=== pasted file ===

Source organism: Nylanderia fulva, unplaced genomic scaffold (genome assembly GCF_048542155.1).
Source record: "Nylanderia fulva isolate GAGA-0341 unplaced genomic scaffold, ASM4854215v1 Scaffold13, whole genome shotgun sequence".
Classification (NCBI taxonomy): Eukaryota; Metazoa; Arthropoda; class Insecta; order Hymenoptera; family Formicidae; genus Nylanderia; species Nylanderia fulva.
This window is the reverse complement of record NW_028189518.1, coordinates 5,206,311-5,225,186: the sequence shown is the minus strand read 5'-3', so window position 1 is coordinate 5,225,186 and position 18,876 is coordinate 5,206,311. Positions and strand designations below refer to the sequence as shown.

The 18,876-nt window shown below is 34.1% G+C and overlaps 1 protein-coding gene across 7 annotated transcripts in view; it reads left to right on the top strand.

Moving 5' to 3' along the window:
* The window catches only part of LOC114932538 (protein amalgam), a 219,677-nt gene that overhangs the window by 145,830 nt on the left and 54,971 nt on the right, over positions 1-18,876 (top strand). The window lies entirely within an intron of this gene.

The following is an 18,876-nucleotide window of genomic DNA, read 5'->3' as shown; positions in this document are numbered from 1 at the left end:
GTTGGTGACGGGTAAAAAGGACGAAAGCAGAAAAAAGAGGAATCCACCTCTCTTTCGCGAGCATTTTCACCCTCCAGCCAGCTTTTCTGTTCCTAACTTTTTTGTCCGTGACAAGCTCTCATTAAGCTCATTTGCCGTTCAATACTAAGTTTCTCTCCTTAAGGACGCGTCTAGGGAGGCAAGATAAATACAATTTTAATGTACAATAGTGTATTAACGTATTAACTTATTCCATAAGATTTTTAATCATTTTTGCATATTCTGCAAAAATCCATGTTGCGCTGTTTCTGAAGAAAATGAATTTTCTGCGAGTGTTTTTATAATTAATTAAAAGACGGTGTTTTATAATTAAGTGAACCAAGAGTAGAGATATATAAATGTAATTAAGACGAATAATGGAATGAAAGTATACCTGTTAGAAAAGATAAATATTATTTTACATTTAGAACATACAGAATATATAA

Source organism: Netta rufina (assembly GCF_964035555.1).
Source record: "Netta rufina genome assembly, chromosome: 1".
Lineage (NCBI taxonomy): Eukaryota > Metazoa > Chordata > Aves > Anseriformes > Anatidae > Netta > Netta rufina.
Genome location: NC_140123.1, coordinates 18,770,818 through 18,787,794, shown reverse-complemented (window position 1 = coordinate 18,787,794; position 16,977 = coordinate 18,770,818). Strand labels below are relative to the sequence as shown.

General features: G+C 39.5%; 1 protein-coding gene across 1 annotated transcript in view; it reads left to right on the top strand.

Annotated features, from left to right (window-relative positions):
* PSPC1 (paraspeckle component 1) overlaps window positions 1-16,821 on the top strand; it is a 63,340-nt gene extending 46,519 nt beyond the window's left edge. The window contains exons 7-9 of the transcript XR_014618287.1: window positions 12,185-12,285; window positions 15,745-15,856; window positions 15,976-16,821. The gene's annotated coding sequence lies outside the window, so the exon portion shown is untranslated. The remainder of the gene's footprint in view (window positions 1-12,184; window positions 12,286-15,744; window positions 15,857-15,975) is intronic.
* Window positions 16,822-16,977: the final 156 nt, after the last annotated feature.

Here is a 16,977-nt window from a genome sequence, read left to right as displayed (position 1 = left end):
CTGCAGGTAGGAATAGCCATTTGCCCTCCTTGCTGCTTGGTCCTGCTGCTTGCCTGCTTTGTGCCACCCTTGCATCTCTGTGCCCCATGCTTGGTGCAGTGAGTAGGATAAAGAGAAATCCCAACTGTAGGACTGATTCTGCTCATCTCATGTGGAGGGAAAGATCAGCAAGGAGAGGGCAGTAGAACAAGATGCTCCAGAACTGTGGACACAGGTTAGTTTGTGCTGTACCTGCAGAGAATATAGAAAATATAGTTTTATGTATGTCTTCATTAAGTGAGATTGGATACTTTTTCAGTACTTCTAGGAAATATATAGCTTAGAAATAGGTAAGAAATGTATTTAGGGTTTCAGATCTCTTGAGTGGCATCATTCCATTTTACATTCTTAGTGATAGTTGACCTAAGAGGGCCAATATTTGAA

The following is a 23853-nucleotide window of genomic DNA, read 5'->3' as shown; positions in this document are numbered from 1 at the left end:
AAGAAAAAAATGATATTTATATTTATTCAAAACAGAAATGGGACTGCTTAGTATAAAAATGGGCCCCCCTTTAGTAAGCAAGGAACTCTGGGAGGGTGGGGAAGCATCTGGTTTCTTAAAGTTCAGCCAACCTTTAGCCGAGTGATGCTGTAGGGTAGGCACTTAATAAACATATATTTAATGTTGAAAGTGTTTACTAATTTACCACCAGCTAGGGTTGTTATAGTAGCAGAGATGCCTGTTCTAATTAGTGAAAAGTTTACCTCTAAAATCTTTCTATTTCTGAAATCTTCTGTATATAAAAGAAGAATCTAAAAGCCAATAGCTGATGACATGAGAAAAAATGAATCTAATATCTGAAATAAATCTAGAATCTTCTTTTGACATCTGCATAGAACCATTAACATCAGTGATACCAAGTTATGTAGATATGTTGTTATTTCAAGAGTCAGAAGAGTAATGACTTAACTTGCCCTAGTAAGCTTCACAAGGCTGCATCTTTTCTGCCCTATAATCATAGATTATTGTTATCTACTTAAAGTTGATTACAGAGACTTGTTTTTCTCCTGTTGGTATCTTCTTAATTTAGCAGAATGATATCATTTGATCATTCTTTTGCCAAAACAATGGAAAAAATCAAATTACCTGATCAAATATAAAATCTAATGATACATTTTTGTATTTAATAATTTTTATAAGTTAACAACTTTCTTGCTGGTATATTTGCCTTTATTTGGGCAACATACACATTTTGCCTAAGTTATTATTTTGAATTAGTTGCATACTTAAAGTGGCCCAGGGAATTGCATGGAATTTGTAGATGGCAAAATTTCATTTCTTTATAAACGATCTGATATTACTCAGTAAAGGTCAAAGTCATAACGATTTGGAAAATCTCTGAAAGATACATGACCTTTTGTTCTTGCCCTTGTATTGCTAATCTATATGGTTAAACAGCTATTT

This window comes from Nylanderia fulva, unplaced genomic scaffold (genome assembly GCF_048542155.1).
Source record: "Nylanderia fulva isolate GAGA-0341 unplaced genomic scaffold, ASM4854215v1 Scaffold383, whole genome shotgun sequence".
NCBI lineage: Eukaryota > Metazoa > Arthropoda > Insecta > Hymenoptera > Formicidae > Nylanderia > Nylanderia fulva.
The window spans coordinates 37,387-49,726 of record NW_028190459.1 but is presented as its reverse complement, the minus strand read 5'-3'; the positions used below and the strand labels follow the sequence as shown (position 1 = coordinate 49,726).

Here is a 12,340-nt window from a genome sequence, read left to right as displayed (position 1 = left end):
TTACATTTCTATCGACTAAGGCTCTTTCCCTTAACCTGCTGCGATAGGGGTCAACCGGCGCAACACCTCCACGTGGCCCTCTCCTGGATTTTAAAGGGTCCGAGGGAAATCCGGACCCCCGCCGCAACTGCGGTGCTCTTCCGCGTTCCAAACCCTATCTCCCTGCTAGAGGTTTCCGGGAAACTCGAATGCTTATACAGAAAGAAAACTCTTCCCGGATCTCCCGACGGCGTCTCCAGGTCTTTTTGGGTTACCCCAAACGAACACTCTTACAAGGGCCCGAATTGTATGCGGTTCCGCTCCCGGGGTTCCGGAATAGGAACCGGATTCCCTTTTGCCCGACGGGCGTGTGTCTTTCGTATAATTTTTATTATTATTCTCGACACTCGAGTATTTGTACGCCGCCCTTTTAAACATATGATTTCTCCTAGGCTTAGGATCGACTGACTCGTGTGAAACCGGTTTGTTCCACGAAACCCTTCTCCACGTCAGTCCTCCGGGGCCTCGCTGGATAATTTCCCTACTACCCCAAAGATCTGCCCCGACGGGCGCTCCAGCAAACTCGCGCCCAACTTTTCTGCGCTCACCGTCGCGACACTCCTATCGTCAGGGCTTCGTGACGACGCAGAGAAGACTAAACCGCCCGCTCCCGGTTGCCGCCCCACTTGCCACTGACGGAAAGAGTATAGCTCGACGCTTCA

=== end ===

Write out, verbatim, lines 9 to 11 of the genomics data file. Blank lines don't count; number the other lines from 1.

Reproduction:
GTTGGTGACGGGTAAAAAGGACGAAAGCAGAAAAAAGAGGAATCCACCTCTCTTTCGCGAGCATTTTCACCCTCCAGCCAGCTTTTCTGTTCCTAACTTTTTTGTCCGTGACAAGCTCTCATTAAGCTCATTTGCCGTTCAATACTAAGTTTCTCTCCTTAAGGACGCGTCTAGGGAGGCAAGATAAATACAATTTTAATGTACAATAGTGTATTAACGTATTAACTTATTCCATAAGATTTTTAATCATTTTTGCATATTCTGCAAAAATCCATGTTGCGCTGTTTCTGAAGAAAATGAATTTTCTGCGAGTGTTTTTATAATTAATTAAAAGACGGTGTTTTATAATTAAGTGAACCAAGAGTAGAGATATATAAATGTAATTAAGACGAATAATGGAATGAAAGTATACCTGTTAGAAAAGATAAATATTATTTTACATTTAGAACATACAGAATATATAA

Source organism: Netta rufina (assembly GCF_964035555.1).
Source record: "Netta rufina genome assembly, chromosome: 1".